This is again referenced when Lao Tzu speaks of cleansing our inner vision, which is often obscured by the untamed mind’s relentless barrage of thoughts in much the same way as heavy storm clouds block the sunlight. He compels us to step back from our own minds and thus allow true understanding to emerge. The Tao cannot be understood by the analytical mind and indeed, it may even sound quite nonsensical. But beneath the surface there is a place of inner stillness in which these words of wisdom can be understood and realised; the part of us that is fully at one with the Tao, in its pure undifferentiated state.

The rest of the verse relays some of the other prominent themes of the Tao Te Ching, as Lao Tzu implores us to lose our rigidity, relinquish our attachment to possessions, let go of our need to control others and instead let events “take their natural course”.

The entire Tao Te Ching might be seen as a set of directions to bring us back in touch with our essential nature and to live our lives more in tune with the flow and rhythms of the natural world, of which we are part.

Our perpetual striving and grasping is not only harmful for us and those around us in the long run, but it also runs counter to our true nature as expressions of the Tao. To live in tune with this mysterious essence is to rediscover “the primal virtue”.

Verse 9


It is easier to carry an empty cup
than one that is filled to the brim.

The sharper the blade
the easier it is to dull.
The more wealth you possess
the more insecurity it brings.
The more you care about other people’s approval
the more you become their prisoner.

Do your work, then step back.
This is the only path to serenity.

“Less is more” is clearly the message of this verse of the Tao Te Ching. Again, it is a notion that runs counter to the pervading values of our society, in which most people are obsessed with getting more: more wealth and security, more possessions and more esteem in the eyes of others. It’s very easy for us to fall into this trap, because it’s the way we’ve been conditioned and socialised since we were children.

But perhaps it runs counter to our true nature and certainly, as Lao Tzu points out, it can create more problems and suffering than it does satisfaction and fulfilment. The more we have, the more we have to lose. Even when we make it in the world, our satisfaction tends to be fleeting because we then become terrified of losing it. And, such being the nature of life, at some point we inevitably will lose it. Any attempt to grasp at things and create lasting security and permanence is ultimately futile, because life is characterised by impermanence and it is the nature of things to be fleeting.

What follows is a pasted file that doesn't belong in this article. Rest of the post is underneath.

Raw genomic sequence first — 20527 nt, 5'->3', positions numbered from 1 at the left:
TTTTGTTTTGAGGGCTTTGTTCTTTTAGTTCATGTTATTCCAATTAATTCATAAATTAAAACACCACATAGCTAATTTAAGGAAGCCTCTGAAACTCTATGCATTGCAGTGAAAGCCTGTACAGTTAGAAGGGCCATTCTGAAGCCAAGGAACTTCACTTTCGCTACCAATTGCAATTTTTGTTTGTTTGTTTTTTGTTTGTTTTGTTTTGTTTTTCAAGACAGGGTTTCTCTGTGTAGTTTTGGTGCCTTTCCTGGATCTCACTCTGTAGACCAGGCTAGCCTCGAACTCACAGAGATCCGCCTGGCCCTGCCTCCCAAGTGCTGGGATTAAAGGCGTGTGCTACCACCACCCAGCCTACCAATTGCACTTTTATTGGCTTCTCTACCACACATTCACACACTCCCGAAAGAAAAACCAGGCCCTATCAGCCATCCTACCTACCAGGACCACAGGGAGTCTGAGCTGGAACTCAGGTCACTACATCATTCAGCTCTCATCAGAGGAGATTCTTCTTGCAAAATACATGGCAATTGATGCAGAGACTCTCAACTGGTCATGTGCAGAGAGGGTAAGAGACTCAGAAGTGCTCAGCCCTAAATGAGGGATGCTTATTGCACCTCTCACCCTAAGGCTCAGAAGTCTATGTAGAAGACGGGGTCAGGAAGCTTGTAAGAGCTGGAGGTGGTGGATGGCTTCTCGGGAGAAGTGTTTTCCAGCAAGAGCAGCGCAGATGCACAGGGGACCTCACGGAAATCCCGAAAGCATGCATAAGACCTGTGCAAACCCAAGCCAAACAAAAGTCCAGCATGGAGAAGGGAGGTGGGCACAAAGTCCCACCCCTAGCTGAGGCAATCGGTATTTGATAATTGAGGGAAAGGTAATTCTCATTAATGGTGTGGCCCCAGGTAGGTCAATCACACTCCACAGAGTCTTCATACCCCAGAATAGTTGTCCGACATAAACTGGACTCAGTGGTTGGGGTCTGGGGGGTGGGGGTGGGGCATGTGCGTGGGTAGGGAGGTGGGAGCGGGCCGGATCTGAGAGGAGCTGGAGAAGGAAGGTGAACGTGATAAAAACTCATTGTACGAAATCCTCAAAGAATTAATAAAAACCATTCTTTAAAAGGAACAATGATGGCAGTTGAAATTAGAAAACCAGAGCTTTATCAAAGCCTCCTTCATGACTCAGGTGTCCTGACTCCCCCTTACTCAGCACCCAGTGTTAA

Yet Lao Tzu isn’t suggesting that we abandon all doing. Instead, he advises that we do our work – which might mean whatever is in front of us, or whatever we love or feel drawn to do – and then step back, being unattached to the fruits of our labour.

With this detachment, life becomes a joyous dance in which we are no longer engaged in the stressful grasping that characterises so many people’s existence. We can be at peace and enjoy whatever comes our way without continually trying to force things to be different.

Verse 8


The supreme good is like water,
which nourishes all of creation
without trying to compete with it.
It gathers in the low places unpopular with men.
Thus it is like the Tao.

Live in accordance with the nature of things.
In dwelling, live close to the ground.
In thinking, keep to the simple.
In dealing with others, be fair and generous.
In governing, do not try to control.
In work, do what you enjoy.
In family life, be completely present.

When you are content to be simply yourself,
and don’t compare or compete,
everybody will respect you.
One who lives in accordance with nature
does not go against the way of things.
He moves in harmony with the present moment,
always knowing the truth of just what to do.

In this verse, Lao Tzu describes the Tao as being like water. The paradox of water is that although it is one of the softest of substances, it is also one of the most powerful. Whilst water is gentle and flows around obstacles, it is also powerful enough to cut through rock and erode mountains. This is to say nothing of its essential life-giving properties. All forms of life are completely dependent upon it. Without water, there would be no life on this planet.

Lao Tzu muses that rather than climbing upward, water is content to flow downward, for that is its nature. This is the opposite of most people, who prefer to elevate themselves and are constantly trying to climb their way up the various ladders of life, making themselves ‘bigger’, ‘higher’ and ‘better’.